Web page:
As well, World Health Day 2014 is an opportunity to highlight the research on vectors and vector-borne diseases. Aside from research and development on new tools, it is necessary to invest in operations research, which is "any research producing practically-usable knowledge (evidence, findings, information, etc.) which can improve programme implementation (e.g. effectiveness, efficiency, quality, access, scale-up, sustainability) regardless of the type of research (design, methodology, approach)" [8] , to contribute in effective control of vector-borne diseases and even eliminate some of these diseases.

Integrated vector management (IVM) is one area where operational research is very much needed. IVM is an approach that seeks to improve the efficacy, cost-effectiveness, ecological soundness and sustainability of disease-vector control. The ultimate goal is to prevent the transmission of vector-borne diseases such as malaria, dengue, Japanese encephalitis, leishmaniasis, schistosomiasis and Chagas disease. One of the five key elements for the successful implementation of IVM is "evidence-based decision making guided by operational research and entomological and epidemiological surveillance and evaluation" [9] . Research is also needed to understand the "epidemiology of elimination" of lymphatic filariasis [10] .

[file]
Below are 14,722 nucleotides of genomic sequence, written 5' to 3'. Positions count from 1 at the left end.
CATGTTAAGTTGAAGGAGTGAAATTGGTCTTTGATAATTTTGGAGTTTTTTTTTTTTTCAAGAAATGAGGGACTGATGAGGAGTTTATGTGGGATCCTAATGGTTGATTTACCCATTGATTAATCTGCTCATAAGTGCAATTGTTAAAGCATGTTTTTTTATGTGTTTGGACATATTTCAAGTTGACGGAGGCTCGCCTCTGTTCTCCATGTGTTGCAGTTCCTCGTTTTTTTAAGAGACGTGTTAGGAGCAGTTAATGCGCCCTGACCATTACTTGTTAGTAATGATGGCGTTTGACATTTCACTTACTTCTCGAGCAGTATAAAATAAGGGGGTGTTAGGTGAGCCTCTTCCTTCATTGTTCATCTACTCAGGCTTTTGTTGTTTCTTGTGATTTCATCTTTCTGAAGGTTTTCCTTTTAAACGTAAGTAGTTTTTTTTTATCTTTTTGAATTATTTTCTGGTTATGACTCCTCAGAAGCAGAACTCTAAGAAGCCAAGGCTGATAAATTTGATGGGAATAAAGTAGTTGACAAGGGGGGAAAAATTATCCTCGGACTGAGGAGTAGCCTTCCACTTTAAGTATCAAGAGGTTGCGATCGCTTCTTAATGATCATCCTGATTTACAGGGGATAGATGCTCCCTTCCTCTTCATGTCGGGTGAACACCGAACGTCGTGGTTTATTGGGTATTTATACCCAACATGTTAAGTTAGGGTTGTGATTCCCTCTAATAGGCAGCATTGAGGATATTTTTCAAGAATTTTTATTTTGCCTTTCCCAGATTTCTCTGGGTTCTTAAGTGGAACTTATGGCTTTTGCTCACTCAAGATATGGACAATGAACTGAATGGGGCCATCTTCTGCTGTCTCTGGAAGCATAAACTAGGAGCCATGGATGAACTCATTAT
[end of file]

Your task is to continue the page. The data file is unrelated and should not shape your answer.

Effective and large scale implementation of existing tools has markedly brought down the burden of malaria globally [2] , including in Asia Pacific [11] and in Sri Lanka [12] . In recent years, four countries have been certified by the WHO as having eliminated malaria [13] . However, the gains achieved are fragile. Preserving the efficacy of key tools - insecticides and artemisinin-based combination treatments (ACT) - is critical. Otherwise, resurgence may occur as in the past wherein 32 per cent of malaria resurgence was attributed to vector or drug resistance [14] . Mosquito resistance to at least one insecticide has been detected in 64 countries [15] and Plasmodium falciparum resistance to artemisinin has been documented in Cambodia, Myanmar, Thailand and Vietnam [16],[17],[18] . Research plays crucial role in addressing these threats [15],[19],[20] . To reach the endgame of malaria elimination will require new tools as well as innovative mechanisms to deliver services to hard-to-reach populations in malaria-endemic areas as well as to inform policies and strategies for prevention of resurgence of transmission [21],[22],[23] .

"Good science is the basis of good public health, but the challenge is to translate the best science into public policy" [24] . World Health Day 2014 is a good opportunity to help address this challenge by providing forum for researchers, policy makers and programme implementers to promote research on vectors and vector-borne diseases and to further improve the translation of evidence generated through research into policy and practice for better control and whenever feasible elimination of vector borne diseases.

 
   References Top